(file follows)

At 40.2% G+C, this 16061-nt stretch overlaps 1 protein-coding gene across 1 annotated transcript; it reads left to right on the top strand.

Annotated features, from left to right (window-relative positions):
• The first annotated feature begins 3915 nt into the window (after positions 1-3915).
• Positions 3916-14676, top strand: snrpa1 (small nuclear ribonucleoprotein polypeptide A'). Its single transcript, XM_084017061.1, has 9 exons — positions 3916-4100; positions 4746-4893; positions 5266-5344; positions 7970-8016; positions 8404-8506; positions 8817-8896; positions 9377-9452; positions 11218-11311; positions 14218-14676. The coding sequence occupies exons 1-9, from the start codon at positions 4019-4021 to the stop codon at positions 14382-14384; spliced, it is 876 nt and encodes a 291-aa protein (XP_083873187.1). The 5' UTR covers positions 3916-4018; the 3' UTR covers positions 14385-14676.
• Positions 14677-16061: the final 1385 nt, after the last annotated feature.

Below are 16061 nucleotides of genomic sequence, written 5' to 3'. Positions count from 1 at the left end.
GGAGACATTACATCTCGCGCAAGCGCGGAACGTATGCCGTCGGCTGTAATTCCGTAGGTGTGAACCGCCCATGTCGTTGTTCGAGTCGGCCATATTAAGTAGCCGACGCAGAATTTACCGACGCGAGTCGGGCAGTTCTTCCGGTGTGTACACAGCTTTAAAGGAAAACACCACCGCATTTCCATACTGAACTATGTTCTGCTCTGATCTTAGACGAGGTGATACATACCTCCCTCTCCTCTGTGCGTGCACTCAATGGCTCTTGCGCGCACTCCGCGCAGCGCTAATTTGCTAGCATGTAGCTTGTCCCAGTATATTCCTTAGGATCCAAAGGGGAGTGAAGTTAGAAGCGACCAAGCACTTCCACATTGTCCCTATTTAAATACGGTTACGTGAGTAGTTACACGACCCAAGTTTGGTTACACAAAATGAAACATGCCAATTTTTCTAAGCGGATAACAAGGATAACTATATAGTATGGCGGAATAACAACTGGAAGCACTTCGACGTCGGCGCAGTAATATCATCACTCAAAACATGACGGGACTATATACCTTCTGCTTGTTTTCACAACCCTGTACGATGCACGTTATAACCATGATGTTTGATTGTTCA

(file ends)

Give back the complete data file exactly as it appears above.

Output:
At 40.2% G+C, this 16061-nt stretch overlaps 1 protein-coding gene across 1 annotated transcript; it reads left to right on the top strand.

Annotated features, from left to right (window-relative positions):
• The first annotated feature begins 3915 nt into the window (after positions 1-3915).
• Positions 3916-14676, top strand: snrpa1 (small nuclear ribonucleoprotein polypeptide A'). Its single transcript, XM_084017061.1, has 9 exons — positions 3916-4100; positions 4746-4893; positions 5266-5344; positions 7970-8016; positions 8404-8506; positions 8817-8896; positions 9377-9452; positions 11218-11311; positions 14218-14676. The coding sequence occupies exons 1-9, from the start codon at positions 4019-4021 to the stop codon at positions 14382-14384; spliced, it is 876 nt and encodes a 291-aa protein (XP_083873187.1). The 5' UTR covers positions 3916-4018; the 3' UTR covers positions 14385-14676.
• Positions 14677-16061: the final 1385 nt, after the last annotated feature.

Below are 16061 nucleotides of genomic sequence, written 5' to 3'. Positions count from 1 at the left end.
GGAGACATTACATCTCGCGCAAGCGCGGAACGTATGCCGTCGGCTGTAATTCCGTAGGTGTGAACCGCCCATGTCGTTGTTCGAGTCGGCCATATTAAGTAGCCGACGCAGAATTTACCGACGCGAGTCGGGCAGTTCTTCCGGTGTGTACACAGCTTTAAAGGAAAACACCACCGCATTTCCATACTGAACTATGTTCTGCTCTGATCTTAGACGAGGTGATACATACCTCCCTCTCCTCTGTGCGTGCACTCAATGGCTCTTGCGCGCACTCCGCGCAGCGCTAATTTGCTAGCATGTAGCTTGTCCCAGTATATTCCTTAGGATCCAAAGGGGAGTGAAGTTAGAAGCGACCAAGCACTTCCACATTGTCCCTATTTAAATACGGTTACGTGAGTAGTTACACGACCCAAGTTTGGTTACACAAAATGAAACATGCCAATTTTTCTAAGCGGATAACAAGGATAACTATATAGTATGGCGGAATAACAACTGGAAGCACTTCGACGTCGGCGCAGTAATATCATCACTCAAAACATGACGGGACTATATACCTTCTGCTTGTTTTCACAACCCTGTACGATGCACGTTATAACCATGATGTTTGATTGTTCA